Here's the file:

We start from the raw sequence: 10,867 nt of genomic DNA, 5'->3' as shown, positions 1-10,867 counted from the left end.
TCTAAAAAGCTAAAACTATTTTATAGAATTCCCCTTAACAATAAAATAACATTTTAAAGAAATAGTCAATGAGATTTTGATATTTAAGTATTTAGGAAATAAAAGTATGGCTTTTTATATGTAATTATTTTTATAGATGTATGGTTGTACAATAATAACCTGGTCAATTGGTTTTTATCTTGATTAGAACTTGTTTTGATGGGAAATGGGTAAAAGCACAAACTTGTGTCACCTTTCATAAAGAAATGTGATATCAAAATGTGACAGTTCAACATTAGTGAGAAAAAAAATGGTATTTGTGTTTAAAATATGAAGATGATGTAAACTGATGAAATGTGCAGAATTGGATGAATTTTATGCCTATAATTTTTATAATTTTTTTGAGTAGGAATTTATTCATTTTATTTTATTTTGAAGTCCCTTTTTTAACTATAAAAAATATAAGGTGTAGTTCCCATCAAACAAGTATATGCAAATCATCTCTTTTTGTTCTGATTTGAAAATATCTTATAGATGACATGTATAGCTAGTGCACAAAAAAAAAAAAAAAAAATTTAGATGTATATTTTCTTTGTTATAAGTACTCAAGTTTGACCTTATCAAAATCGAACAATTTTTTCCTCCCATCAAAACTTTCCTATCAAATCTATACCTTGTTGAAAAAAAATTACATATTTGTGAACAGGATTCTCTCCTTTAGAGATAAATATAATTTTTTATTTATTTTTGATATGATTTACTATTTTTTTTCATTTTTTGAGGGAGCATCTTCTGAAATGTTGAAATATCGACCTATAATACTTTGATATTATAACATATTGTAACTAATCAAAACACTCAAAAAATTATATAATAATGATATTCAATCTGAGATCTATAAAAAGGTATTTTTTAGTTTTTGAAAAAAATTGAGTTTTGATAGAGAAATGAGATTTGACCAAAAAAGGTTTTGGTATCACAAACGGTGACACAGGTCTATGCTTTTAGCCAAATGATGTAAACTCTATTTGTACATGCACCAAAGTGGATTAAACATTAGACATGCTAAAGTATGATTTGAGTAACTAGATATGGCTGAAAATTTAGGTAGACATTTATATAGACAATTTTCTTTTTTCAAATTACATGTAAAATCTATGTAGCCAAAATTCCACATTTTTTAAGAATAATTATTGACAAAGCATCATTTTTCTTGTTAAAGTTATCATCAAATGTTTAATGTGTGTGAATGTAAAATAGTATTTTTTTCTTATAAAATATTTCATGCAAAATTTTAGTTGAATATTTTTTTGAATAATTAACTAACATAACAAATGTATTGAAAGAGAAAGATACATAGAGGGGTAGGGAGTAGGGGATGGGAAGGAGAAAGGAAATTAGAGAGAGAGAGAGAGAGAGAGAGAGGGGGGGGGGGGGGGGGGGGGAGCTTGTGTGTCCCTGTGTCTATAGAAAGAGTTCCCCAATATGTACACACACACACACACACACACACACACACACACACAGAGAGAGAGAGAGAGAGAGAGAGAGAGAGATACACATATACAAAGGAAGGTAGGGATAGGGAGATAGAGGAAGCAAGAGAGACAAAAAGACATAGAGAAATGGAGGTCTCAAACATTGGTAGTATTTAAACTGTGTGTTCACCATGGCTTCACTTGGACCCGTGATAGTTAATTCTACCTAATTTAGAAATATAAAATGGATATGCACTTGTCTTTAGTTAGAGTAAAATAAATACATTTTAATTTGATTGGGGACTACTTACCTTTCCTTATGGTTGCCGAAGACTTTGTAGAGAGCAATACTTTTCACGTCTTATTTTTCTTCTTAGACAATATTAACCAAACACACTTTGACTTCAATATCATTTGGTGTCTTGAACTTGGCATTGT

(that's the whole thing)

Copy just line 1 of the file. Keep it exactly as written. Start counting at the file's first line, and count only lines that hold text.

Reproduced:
We start from the raw sequence: 10,867 nt of genomic DNA, 5'->3' as shown, positions 1-10,867 counted from the left end.